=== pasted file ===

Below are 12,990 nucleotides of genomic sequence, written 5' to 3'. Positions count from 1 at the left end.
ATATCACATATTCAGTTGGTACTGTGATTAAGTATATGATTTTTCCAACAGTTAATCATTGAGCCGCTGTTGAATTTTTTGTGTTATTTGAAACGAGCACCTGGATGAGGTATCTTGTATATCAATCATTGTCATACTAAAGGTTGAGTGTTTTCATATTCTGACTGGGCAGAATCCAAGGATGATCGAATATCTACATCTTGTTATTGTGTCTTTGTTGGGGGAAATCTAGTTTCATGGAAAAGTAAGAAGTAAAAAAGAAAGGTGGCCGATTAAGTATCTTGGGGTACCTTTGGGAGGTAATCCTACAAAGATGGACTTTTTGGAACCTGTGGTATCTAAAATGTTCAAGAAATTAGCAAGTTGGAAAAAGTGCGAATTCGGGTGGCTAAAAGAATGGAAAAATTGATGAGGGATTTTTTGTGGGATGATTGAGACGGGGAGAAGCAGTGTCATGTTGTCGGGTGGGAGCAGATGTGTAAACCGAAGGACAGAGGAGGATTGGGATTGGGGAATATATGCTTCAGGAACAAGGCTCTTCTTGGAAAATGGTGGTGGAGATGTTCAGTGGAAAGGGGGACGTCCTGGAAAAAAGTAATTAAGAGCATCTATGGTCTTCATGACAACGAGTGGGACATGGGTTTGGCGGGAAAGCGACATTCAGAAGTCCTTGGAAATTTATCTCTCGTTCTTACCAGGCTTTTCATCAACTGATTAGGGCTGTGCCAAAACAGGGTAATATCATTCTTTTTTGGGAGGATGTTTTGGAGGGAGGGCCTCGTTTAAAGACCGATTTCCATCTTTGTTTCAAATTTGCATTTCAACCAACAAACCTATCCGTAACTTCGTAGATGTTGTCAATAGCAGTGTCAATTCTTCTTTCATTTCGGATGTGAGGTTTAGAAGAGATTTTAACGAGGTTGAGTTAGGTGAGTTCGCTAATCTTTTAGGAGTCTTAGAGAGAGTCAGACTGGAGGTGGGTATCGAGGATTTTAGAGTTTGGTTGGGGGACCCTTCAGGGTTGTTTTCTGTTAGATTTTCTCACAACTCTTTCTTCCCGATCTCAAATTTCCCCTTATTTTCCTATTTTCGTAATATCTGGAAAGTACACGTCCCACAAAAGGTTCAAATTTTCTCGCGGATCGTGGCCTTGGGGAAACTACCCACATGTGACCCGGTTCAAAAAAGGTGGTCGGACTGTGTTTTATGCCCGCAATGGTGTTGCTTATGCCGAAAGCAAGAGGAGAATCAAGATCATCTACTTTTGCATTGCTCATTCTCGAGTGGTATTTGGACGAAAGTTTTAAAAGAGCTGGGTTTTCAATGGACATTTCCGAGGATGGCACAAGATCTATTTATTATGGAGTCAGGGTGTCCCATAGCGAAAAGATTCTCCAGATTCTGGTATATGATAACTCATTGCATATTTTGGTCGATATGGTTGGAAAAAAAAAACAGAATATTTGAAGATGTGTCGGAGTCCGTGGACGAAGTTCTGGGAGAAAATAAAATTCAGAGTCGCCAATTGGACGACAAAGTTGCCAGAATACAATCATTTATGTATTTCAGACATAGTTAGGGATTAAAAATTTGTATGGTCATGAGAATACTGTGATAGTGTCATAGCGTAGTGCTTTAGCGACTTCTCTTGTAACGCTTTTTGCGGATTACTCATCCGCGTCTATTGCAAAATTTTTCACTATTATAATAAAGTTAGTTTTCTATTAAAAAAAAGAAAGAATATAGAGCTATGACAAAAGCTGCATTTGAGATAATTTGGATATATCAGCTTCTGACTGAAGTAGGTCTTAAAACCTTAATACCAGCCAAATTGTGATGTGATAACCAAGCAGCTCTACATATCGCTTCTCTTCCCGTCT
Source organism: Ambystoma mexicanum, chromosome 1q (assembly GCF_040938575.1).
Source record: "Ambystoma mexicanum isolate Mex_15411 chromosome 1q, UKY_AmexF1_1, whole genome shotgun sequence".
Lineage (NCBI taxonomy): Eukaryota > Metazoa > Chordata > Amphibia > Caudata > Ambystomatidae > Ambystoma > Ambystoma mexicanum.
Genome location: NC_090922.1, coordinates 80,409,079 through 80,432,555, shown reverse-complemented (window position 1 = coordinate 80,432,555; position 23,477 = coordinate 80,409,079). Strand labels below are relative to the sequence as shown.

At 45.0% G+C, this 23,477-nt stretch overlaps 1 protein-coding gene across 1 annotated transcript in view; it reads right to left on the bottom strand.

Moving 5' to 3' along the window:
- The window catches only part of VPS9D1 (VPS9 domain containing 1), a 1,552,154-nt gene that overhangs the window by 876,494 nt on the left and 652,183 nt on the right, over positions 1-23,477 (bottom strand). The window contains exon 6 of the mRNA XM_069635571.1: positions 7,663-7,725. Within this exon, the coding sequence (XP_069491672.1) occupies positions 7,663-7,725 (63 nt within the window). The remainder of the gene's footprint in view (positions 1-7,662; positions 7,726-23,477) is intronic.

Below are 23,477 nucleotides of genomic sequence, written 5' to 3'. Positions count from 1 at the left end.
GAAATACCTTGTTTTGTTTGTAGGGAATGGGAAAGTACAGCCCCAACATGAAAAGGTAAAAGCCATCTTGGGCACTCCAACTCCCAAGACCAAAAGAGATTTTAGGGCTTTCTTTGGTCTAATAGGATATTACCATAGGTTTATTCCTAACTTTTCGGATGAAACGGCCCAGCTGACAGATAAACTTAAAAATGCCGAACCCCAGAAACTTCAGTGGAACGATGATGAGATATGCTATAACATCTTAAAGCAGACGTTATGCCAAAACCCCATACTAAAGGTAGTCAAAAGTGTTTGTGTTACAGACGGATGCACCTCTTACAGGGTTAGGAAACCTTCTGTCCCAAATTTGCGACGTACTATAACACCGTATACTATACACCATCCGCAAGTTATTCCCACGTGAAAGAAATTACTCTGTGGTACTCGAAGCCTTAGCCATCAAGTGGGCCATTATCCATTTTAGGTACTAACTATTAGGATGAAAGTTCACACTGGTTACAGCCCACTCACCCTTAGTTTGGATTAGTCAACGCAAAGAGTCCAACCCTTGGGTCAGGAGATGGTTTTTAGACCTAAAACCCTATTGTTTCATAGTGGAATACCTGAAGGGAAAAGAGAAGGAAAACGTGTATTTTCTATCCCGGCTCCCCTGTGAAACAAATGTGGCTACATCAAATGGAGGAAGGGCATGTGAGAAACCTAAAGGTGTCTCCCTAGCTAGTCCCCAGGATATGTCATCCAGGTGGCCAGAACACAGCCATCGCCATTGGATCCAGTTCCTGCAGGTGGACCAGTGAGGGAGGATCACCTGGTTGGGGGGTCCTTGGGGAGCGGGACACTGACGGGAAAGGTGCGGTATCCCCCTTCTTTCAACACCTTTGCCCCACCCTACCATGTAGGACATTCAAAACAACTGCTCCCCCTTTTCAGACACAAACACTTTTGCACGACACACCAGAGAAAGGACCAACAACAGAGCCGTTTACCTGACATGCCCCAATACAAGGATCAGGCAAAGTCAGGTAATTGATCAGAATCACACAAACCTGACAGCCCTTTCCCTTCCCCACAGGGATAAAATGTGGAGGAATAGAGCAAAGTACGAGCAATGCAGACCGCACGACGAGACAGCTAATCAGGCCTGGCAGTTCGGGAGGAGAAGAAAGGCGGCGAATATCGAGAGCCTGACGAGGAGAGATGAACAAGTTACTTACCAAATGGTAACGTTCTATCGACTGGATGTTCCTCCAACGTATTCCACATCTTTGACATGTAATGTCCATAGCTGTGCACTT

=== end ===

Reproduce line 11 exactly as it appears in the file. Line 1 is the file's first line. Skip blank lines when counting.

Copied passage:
GAAATACCTTGTTTTGTTTGTAGGGAATGGGAAAGTACAGCCCCAACATGAAAAGGTAAAAGCCATCTTGGGCACTCCAACTCCCAAGACCAAAAGAGATTTTAGGGCTTTCTTTGGTCTAATAGGATATTACCATAGGTTTATTCCTAACTTTTCGGATGAAACGGCCCAGCTGACAGATAAACTTAAAAATGCCGAACCCCAGAAACTTCAGTGGAACGATGATGAGATATGCTATAACATCTTAAAGCAGACGTTATGCCAAAACCCCATACTAAAGGTAGTCAAAAGTGTTTGTGTTACAGACGGATGCACCTCTTACAGGGTTAGGAAACCTTCTGTCCCAAATTTGCGACGTACTATAACACCGTATACTATACACCATCCGCAAGTTATTCCCACGTGAAAGAAATTACTCTGTGGTACTCGAAGCCTTAGCCATCAAGTGGGCCATTATCCATTTTAGGTACTAACTATTAGGATGAAAGTTCACACTGGTTACAGCCCACTCACCCTTAGTTTGGATTAGTCAACGCAAAGAGTCCAACCCTTGGGTCAGGAGATGGTTTTTAGACCTAAAACCCTATTGTTTCATAGTGGAATACCTGAAGGGAAAAGAGAAGGAAAACGTGTATTTTCTATCCCGGCTCCCCTGTGAAACAAATGTGGCTACATCAAATGGAGGAAGGGCATGTGAGAAACCTAAAGGTGTCTCCCTAGCTAGTCCCCAGGATATGTCATCCAGGTGGCCAGAACACAGCCATCGCCATTGGATCCAGTTCCTGCAGGTGGACCAGTGAGGGAGGATCACCTGGTTGGGGGGTCCTTGGGGAGCGGGACACTGACGGGAAAGGTGCGGTATCCCCCTTCTTTCAACACCTTTGCCCCACCCTACCATGTAGGACATTCAAAACAACTGCTCCCCCTTTTCAGACACAAACACTTTTGCACGACACACCAGAGAAAGGACCAACAACAGAGCCGTTTACCTGACATGCCCCAATACAAGGATCAGGCAAAGTCAGGTAATTGATCAGAATCACACAAACCTGACAGCCCTTTCCCTTCCCCACAGGGATAAAATGTGGAGGAATAGAGCAAAGTACGAGCAATGCAGACCGCACGACGAGACAGCTAATCAGGCCTGGCAGTTCGGGAGGAGAAGAAAGGCGGCGAATATCGAGAGCCTGACGAGGAGAGATGAACAAGTTACTTACCAAATGGTAACGTTCTATCGACTGGATGTTCCTCCAACGTATTCCACATCTTTGACATGTAATGTCCATAGCTGTGCACTT